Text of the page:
import urllib2, json
def get_cuss_index(sentiment):    url = '’    filterwords = ["cuss”, “blow”, “spooge”, “waste”]    ignore = True    data = “”“[”%s", [“%s”], %s]“”“ % (sentiment, filterwords, ignore)    req = urllib2.Request(url, data, {'Content-Type’: 'application/json’})    req.add_header('Authorization’, 'cb7a25d50ddd4deeaed9e4959cfa1ffe’)    response = urllib2.urlopen(req, json.dumps(data))    f =    curseDict = json.loads(f)    curseResult = curseDict['result’]    cuss_index = sum(curseResult.values())    return cuss_index
def analyze_sentiment(sentiment):    url2 = '’    data2 = str(sentiment)    req2 = urllib2.Request(url2, data2, {'Content-Type’: 'application/json’})    req2.add_header('Authorization’, 'cb7a25d50ddd4deeaed9e4959cfa1ffe’)    response = urllib2.urlopen(req2, json.dumps(data2))    g =    analysis = json.loads(g)    analysisResult = analysis['result’]    return analysisResult
def gimme_your_verdict(cuss_index, analysisResult):    highArousal = ’"My, we are feisty today! Take five or go for a skydive!”’    mediumArousal = ’“Seems like you are feeling pretty meh”’    lowArousal = ’“Hey dude, are you awake?”’    if cuss_index >= 2 or analysisResult >= 3:   	 	print highArousal    elif cuss_index >= 1 or analysisResult >= 2:   	 	print mediumArousal    else:   	 	print lowArousal    print “Come back tomorrow!”        if __name__ == ’__main__’:    print “Como estas amigo?”    sentiment = str(raw_input(“How was your day? Swearing is allowed , even encouraged: ”))    cuss_index = get_cuss_index(sentiment)    analysisResult = analyze_sentiment(sentiment)    gimme_your_verdict(cuss_index, analysisResult)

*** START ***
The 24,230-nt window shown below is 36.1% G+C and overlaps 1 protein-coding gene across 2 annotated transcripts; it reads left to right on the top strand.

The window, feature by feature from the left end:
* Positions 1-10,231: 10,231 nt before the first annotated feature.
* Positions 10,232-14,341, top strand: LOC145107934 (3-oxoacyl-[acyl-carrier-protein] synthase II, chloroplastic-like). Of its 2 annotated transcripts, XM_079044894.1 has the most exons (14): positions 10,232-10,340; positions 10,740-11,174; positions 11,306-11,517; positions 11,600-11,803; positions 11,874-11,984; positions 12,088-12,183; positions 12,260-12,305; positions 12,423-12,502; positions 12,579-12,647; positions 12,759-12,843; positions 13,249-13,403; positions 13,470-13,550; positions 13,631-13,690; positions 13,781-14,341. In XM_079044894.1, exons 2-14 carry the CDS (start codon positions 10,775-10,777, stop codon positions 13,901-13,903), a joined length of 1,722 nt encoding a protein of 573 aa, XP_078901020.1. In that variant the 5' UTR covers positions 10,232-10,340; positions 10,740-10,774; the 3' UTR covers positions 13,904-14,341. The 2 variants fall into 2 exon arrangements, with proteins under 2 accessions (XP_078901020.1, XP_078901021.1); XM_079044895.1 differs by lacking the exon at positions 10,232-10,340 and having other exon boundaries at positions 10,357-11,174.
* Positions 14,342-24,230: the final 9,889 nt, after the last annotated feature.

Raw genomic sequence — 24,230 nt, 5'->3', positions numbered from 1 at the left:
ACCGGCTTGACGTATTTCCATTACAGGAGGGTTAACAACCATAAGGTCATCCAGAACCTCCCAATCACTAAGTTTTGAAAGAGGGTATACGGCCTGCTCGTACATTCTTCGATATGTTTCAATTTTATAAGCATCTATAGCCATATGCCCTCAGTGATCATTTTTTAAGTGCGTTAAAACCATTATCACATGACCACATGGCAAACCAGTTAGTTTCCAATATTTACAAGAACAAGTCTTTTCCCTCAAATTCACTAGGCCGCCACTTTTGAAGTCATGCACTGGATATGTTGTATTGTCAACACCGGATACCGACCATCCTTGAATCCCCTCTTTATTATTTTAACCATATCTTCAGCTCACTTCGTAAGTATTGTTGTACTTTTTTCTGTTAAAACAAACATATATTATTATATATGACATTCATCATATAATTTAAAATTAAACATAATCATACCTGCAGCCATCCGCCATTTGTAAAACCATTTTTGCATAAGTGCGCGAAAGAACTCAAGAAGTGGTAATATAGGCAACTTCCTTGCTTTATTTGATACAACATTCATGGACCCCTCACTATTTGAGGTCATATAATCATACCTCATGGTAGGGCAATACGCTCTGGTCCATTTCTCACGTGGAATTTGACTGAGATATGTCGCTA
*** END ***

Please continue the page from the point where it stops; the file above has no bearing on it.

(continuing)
We’ve put together three functions.   get_cuss_index and analyze_sentiment both query and parse the returns from their respective algorithms;  both functions load their respective json responses into a python dictionary, then parse the dictionary for only the result value; get_cuss_index actually sums the values in the dictionary, since there may be many.

gimme_your_verdict returns a snarky comment based on a conditional derived from the values returned by the first two functions.    

Having a bad day today, oh feisty one?  Well, there’s always tomorrow!


A question for you, the reader….

Which other problems would you like to solve? Do you have a favorite algorithm you’d like to see demonstrated?  In a different programming language or framework?  Maybe you’d like to propose one – an algorithm or a solution with an existing one – that doesn’t exist yet?   

Let us know in the comments below! Follow and tweet us at @algorithmia We’ll get right on it – and you’ll see more on the topic, either in our blog or in our knowledge base.   Thanks for reading!